Comment: “Prudent steps” just throws bad intervention after bad. The climate math is clear–there is no governmental “insurance policy” for an unknown potential harm that has no quantifiable, much less affordable, premium. We are talking about real-world policy, not a perfect-knowledge hypothetical.
There is something comforting in the conceit that any particularly thorny policy problem is a mirage and not something to be take seriously. Alas, that is not the world we inhabit. Climate change is, in many respects, the product of modern industrial civilization, and addressing the threat of climate change is an awesome challenge—but it is a challenge that must be met.
Comment: The “conceit” of global government planning, not free-market reliance, to meet a speculative but “awesome” challenge” turns classical liberalism on its head. Climate policy should not be Al Gore’s “central organizing principle of human civilization.”
Taking climate change seriously does not require embracing centralized government control of the energy economy or a “Green New Deal.” It is fair to argue that neither the Paris Agreement nor the Clean Power Plan represented a serious approach to climate policy. But you can’t beat something with nothing, and if those who believe in limited government wish to forestall excessive government interventions in the name of environmental protection, it’s long past time they articulate and defend an alternative set of policies that can keep us both free and green.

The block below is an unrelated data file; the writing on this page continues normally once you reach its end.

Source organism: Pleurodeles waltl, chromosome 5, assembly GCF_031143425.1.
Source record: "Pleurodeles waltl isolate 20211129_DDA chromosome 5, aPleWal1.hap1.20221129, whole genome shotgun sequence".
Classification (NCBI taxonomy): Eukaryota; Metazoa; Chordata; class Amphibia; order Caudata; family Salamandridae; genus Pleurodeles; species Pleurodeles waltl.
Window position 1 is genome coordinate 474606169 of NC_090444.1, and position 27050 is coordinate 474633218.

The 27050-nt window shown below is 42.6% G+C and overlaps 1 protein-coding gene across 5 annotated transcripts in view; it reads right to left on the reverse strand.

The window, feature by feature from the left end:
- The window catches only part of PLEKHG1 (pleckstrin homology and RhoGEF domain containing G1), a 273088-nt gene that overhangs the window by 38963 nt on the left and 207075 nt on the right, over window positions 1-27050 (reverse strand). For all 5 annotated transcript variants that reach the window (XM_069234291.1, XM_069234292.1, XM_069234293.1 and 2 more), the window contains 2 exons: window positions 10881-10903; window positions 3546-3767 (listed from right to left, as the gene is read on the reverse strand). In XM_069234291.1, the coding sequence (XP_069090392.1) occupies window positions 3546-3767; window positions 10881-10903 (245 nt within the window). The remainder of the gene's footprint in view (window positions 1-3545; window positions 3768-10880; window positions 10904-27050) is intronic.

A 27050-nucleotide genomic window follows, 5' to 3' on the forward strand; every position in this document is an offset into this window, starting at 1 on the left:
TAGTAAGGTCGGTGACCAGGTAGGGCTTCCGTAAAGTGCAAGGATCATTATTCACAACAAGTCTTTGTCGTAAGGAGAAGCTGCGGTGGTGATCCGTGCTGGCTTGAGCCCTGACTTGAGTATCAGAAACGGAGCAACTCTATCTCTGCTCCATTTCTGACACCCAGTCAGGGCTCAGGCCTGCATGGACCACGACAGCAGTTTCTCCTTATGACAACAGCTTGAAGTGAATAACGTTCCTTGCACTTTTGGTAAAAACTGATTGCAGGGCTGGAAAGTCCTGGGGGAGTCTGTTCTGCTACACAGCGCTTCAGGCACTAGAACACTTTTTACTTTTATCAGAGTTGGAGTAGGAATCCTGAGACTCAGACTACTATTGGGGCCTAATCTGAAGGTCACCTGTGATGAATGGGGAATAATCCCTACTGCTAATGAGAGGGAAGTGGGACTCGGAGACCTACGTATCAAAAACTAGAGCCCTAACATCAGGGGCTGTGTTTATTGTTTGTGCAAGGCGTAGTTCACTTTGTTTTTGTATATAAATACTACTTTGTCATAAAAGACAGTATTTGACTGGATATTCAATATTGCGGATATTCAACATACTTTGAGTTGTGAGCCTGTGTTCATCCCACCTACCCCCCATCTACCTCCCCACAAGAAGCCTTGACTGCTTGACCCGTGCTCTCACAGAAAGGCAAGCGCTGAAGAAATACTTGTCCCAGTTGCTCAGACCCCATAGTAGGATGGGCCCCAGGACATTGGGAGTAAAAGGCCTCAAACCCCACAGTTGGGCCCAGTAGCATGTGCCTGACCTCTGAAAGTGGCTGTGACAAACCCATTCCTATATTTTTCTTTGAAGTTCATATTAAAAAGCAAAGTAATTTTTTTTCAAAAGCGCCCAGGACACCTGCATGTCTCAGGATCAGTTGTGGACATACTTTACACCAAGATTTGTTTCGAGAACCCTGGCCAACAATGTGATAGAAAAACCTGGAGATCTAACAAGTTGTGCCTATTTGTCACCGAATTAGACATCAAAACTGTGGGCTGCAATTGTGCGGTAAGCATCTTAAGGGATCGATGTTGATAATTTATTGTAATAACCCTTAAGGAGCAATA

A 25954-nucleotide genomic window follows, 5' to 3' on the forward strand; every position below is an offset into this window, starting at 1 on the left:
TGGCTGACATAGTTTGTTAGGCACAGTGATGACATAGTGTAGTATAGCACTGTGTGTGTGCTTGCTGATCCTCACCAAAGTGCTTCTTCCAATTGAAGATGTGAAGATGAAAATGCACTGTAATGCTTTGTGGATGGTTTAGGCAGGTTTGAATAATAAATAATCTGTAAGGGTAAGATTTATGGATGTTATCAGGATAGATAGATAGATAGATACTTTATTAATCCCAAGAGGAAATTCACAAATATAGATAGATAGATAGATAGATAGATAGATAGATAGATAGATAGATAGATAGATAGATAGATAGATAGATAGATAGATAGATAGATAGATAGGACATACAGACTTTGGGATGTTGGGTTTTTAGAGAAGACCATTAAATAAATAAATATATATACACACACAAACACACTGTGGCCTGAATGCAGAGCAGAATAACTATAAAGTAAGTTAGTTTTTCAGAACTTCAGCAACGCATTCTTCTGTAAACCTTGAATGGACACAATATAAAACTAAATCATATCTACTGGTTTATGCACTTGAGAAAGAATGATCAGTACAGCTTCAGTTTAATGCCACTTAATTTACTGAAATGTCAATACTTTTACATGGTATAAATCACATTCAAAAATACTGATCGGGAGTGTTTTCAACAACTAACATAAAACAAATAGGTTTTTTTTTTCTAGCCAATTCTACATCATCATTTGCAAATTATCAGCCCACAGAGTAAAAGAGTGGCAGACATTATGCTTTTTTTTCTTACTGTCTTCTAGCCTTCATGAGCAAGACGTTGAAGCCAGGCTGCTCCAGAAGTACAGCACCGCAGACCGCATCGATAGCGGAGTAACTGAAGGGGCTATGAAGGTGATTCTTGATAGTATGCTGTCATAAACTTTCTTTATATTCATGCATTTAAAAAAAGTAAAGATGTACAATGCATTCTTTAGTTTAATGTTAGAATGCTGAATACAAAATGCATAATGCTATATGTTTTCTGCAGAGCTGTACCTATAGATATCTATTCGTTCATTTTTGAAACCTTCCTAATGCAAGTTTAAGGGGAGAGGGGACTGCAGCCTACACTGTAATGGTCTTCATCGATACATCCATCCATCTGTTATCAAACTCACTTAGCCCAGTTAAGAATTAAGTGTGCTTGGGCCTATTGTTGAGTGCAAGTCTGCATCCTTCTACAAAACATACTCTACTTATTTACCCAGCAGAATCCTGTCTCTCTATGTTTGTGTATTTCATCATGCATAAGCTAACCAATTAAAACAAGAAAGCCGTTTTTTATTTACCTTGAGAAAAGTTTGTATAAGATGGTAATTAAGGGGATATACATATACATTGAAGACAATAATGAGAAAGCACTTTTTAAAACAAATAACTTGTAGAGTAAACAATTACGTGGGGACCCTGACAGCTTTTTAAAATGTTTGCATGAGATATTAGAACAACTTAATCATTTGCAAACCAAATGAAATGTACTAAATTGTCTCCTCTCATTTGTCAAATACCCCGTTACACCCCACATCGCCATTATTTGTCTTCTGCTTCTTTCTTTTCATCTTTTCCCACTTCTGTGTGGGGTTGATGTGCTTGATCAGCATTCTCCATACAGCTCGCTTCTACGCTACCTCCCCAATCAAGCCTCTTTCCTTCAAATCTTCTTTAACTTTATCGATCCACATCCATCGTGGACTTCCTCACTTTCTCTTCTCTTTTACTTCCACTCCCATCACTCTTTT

Comment: This is the final argument for a losing, futile crusade. Adler concedes that climate politics, domestically and internationally, is off the rails. But “you can’t beat something with nothing” insults the driving force of the market, the creative, anticipatory, wealth-creating entrepreneurship. Adler 2000 said it best:
A true “no regrets” approach to climate change is not greater government controls on economic activity, but fewer. Economic growth, market institutions, and technological advance are often the most effective forms of insurance that a civilization can have.
The canard that capitulation will somehow avoid “excessive government interventions in the name of environmental protection” is at war with political reality. The federal government is busy dismantling climate policy. The Paris Accord is in disarray. The world is winning with a new era of mineral energy abundance.
Being “free and green” (Adler’s term) requires just what classical liberals and conservatives want: defeat of the anti-capitalist, anti-technology, anti-energy agenda. Market pricing, not carbon taxes. Open international trade, not carbon tariffs. Avoidance of one-world government in the perilous, futile crusade to “stabilize” the planet. In short, no climate road to serfdom.